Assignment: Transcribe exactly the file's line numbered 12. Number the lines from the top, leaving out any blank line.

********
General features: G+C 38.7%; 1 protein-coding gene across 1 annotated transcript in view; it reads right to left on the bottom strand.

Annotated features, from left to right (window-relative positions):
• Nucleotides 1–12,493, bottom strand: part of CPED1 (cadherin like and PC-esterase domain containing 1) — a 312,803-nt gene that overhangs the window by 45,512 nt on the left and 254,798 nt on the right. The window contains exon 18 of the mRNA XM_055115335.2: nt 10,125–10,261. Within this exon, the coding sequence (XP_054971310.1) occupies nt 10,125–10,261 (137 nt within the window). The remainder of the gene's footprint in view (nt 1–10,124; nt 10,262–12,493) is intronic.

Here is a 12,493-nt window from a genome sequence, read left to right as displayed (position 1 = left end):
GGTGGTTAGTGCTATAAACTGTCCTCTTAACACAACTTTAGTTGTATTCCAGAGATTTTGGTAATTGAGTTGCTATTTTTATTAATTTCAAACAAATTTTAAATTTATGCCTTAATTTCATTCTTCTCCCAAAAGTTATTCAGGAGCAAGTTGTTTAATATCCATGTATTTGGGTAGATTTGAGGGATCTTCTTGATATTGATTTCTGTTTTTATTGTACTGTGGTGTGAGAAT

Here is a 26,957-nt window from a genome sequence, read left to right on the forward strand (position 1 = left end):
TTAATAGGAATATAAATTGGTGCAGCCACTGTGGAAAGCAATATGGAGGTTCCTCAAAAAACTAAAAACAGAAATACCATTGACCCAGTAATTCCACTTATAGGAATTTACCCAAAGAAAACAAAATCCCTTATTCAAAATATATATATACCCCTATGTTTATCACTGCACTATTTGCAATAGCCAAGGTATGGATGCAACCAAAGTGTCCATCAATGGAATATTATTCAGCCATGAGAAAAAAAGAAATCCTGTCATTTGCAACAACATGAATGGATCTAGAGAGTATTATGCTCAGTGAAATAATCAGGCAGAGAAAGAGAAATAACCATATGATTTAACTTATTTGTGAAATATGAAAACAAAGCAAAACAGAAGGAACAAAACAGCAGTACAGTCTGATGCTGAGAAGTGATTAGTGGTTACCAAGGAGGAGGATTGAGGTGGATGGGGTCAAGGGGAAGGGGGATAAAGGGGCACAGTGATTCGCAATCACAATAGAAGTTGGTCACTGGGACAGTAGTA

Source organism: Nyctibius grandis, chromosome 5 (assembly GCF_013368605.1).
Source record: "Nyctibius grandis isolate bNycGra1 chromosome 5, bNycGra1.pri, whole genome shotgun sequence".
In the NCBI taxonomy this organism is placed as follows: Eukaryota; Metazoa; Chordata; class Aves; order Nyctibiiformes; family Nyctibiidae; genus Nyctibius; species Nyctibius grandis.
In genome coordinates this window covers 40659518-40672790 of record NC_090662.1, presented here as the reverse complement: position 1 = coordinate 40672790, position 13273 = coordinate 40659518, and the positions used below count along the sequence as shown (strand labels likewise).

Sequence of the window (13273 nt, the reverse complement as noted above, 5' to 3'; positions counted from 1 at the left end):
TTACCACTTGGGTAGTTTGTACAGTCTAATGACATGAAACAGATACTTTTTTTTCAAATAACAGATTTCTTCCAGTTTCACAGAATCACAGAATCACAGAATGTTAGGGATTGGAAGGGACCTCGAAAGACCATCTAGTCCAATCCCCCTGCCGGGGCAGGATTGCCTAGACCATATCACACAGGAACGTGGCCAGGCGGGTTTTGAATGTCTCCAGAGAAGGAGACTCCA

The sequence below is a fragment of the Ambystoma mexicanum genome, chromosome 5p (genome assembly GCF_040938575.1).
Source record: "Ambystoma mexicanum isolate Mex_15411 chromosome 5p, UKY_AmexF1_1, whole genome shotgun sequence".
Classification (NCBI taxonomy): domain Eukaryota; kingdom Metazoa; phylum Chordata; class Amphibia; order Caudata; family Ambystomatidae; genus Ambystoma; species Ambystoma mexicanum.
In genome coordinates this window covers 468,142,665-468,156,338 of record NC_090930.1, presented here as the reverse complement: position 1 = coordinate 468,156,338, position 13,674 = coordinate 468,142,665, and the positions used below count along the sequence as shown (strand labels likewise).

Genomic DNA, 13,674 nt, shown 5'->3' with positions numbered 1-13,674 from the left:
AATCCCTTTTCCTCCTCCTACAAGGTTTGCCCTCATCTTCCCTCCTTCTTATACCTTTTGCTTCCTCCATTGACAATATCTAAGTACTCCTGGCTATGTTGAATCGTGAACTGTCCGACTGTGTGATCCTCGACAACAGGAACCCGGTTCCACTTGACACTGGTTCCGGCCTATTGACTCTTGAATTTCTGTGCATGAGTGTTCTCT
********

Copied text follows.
Sequence of the window (13273 nt, the reverse complement as noted above, 5' to 3'; positions counted from 1 at the left end):